- Expy: Sheridan to George S. Patton, to some degree. Both are skilled hotheads with something of a personal rivalry with their enemy. Similarly, Von Richter feels like an expy of Erwin Rommel; both served out of love for their country rather than loyalty to the Nazi cause, and both are highly skilled commanders fond of using unconventional and subversive tactics. The parallel is driven further by the fact that the game, and the characters' rivalry, starts in North Africa.
- Historical In-Joke: "Nuts", the famous response of the US 101st Airborne during the Battle of the Bulge to a German request for their surrender, is here uttered by the protagonist, General Sheridan, to the face of his German counterpart. The delivery is incredibly [[Narm]]y.
- Mighty Glacier: Most heavy tanks exemplify this, being slow, hard to kill, and very heavily armed. Some of the prototype vehicles especially.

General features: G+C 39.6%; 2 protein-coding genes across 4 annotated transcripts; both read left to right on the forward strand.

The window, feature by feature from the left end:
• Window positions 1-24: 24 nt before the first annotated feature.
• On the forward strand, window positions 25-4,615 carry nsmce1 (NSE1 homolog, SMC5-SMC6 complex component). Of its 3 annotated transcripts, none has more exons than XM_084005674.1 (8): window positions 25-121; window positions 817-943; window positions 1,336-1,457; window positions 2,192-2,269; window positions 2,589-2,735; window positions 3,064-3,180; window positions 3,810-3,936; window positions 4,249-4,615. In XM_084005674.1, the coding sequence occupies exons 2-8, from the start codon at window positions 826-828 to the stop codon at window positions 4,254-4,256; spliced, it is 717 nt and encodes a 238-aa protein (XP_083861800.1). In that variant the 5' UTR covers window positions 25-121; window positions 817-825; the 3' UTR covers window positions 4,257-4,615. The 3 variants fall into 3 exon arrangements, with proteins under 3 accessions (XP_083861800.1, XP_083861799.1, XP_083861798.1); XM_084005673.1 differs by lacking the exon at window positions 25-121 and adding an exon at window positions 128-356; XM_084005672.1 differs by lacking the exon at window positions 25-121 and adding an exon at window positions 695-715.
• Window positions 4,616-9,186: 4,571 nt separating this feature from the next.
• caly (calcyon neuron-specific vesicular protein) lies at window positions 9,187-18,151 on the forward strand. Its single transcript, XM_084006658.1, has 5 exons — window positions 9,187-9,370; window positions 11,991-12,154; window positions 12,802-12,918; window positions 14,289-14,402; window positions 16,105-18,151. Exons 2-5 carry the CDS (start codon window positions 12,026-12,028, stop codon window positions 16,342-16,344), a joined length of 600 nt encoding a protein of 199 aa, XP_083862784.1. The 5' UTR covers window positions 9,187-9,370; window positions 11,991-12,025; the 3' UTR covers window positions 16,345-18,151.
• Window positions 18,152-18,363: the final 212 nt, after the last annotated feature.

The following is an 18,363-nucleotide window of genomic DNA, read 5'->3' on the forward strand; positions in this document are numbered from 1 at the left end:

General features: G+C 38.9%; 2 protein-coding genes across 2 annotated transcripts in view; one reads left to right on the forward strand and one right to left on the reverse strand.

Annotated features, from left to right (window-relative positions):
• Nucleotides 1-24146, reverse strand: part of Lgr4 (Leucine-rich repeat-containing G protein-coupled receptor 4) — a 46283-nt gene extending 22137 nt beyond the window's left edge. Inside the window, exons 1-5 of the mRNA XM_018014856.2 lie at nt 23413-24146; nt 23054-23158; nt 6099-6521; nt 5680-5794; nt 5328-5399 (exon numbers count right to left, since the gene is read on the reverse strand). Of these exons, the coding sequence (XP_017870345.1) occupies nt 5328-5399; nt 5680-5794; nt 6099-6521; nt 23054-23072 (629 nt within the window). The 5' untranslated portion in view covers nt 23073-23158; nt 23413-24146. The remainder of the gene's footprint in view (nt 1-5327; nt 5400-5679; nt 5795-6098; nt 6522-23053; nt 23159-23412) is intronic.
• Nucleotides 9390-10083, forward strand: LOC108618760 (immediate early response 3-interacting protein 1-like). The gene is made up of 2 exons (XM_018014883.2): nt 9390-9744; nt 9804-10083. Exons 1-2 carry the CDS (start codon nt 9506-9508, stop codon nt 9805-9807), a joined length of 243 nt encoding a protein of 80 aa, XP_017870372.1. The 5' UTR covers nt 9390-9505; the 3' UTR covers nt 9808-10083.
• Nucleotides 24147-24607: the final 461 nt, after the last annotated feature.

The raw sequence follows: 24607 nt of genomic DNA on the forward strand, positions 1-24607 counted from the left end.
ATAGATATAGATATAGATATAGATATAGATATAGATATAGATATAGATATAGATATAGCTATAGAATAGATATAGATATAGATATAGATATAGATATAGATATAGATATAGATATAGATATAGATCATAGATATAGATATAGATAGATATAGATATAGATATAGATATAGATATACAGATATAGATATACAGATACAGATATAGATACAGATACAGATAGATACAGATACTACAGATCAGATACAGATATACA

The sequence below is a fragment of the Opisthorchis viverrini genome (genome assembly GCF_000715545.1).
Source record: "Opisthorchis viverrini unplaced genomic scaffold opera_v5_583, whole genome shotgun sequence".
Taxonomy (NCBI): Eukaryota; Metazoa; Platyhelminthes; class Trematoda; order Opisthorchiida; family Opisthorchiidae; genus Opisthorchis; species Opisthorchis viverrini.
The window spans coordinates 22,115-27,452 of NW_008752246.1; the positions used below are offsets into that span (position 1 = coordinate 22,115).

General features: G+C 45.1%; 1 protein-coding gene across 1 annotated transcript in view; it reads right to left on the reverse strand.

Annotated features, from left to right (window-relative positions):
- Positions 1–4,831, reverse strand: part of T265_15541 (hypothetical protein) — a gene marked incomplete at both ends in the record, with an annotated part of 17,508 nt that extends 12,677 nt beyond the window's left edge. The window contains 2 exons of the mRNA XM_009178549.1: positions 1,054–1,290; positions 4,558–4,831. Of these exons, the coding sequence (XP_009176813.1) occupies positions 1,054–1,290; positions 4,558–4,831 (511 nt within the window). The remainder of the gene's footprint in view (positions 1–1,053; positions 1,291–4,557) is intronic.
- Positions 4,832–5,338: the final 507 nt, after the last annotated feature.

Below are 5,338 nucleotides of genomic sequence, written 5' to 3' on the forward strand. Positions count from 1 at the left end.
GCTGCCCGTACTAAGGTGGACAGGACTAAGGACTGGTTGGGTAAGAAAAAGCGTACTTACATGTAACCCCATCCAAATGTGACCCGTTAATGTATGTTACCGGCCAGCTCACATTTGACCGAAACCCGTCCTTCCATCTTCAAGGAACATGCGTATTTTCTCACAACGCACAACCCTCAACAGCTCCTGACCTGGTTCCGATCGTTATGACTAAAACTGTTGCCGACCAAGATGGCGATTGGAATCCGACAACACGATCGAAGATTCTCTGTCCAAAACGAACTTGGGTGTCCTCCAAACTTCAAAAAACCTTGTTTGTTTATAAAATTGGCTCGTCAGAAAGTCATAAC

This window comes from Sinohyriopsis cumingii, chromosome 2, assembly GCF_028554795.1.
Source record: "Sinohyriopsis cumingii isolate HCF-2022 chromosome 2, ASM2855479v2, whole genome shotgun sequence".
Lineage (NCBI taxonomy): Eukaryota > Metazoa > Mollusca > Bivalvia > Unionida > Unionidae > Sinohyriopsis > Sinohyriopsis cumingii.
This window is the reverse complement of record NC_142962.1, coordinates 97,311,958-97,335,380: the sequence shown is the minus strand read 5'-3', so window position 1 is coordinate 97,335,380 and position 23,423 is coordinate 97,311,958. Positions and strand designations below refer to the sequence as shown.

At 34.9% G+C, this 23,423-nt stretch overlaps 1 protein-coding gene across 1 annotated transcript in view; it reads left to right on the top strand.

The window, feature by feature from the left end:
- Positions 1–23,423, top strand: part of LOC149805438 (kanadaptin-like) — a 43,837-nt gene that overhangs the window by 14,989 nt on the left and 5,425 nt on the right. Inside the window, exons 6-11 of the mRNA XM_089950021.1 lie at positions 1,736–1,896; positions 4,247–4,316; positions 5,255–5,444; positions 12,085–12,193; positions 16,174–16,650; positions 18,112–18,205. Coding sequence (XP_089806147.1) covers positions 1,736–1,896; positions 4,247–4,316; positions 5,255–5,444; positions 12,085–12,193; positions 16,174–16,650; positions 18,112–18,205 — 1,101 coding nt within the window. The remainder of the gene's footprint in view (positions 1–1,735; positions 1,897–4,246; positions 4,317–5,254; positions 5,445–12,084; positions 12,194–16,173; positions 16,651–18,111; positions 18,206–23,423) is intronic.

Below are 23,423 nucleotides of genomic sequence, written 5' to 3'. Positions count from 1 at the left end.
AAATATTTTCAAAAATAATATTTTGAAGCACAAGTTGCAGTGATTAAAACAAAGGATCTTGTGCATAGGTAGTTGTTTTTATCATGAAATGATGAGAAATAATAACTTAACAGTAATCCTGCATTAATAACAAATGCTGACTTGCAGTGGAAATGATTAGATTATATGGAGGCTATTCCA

- Miles Gloriosus: General Wetherby, your superior for the first half or so of the campaign, an incompetent, self-obsessed gloryhound.
- More Dakka: Some of the self-propelled AA vehicles can throw up huge streams of tracers, especially the American M16, British Skink and Japanese Ta-Se. Also happens when a lot of light towed AA guns are stacked together. The Katyusha and Calliope (and to a lesser extent the O-I) do this with artillery rockets.
- Some artillery, like the French 75mm field gun and its foreign copies, are quite cheap and quick to build. It is entirely possible to build up a stack of this kind of artillery which can pretty much blot out the sky with shells.
- Nuke 'em: The point of the Nuclear gamemode. Instead of the Prototype Base, all factions can build a Nuclear Centre which builds a long-range howitzer firing atomic shells. Also Kate's final fate in the campaign.